Altitude requirements: to help you conform with the altitude requirements for the Proving Ground Tasks and the Badge flights, each of the Condor Flight Plans has specific maximum start and minimum finish altitudes. Boulder Dash and Hill Rambler have a maximum start and minimum finish of 11,000 ft. The other five tasks have a maximum start altitude of 12,000 ft and a minimum finish altitude of 8719 ft (that’s 1000m below the start. This complies with the FAI requirement that for flights over 100km in length the finish altitude cannot be more than 1000m below the start altitude. You can also review the specific altitude requirements in the Condor Flight Planner before the start of your flight.
Each of the flight plans has very nice soaring weather that is well-suited for flying the tasks but more variability is introduced as you progress through the tasks. Launch times have been set to make best use of the soaring weather and give you more than enough time to complete each task. If you want the conditions to be more challenging you can change them in the Condor Flight Planner.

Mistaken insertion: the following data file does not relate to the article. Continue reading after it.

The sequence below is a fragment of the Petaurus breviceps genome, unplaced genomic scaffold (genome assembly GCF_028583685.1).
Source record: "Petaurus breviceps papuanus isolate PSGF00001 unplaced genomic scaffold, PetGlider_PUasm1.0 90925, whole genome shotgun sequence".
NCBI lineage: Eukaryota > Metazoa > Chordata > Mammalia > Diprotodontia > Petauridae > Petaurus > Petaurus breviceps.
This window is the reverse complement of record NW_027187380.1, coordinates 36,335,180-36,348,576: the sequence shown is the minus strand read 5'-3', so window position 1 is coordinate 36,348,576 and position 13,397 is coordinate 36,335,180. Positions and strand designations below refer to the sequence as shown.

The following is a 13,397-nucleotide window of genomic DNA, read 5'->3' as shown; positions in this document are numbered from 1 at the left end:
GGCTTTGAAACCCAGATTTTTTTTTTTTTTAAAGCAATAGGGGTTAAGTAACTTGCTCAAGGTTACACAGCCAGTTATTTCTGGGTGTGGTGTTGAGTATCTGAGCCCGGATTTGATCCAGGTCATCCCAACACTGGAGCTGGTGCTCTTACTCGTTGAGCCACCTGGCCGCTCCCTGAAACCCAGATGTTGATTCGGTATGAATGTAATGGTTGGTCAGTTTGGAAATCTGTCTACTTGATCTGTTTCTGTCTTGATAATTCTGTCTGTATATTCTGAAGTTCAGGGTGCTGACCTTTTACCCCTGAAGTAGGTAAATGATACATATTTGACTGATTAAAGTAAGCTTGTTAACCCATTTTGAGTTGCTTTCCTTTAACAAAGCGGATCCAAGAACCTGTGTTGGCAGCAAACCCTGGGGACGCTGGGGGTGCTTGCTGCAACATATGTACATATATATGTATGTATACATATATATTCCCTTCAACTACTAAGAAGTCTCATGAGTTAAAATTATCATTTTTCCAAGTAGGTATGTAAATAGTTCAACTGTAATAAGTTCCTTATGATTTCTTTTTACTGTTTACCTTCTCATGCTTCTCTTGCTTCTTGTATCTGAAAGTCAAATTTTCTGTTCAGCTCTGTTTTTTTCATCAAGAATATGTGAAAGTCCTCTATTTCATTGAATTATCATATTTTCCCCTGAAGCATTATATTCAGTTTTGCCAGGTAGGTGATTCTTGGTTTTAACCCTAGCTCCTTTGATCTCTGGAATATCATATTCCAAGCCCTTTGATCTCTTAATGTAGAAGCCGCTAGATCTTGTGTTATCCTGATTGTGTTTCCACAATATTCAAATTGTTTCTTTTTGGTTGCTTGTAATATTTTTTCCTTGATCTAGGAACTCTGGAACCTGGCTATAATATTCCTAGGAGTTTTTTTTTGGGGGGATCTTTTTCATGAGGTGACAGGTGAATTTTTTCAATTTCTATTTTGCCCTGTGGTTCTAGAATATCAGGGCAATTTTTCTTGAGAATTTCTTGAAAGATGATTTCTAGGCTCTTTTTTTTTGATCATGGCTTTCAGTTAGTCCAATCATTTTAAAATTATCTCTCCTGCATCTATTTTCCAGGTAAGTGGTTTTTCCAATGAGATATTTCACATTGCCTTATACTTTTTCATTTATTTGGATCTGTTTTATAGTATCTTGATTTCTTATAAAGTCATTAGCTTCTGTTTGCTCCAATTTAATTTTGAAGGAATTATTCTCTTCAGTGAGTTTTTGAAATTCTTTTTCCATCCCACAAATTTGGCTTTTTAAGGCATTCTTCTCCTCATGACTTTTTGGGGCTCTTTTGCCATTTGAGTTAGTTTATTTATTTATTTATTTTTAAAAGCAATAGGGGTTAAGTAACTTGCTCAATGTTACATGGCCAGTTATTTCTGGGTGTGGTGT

You can select any glider from the full range of Condor gliders. You may want to pick a glider that is similar to one that you would fly for real. Or you can try different ones and see what difference it makes.
Each flight starts airborne at about 5000 ft above the Boulder airport.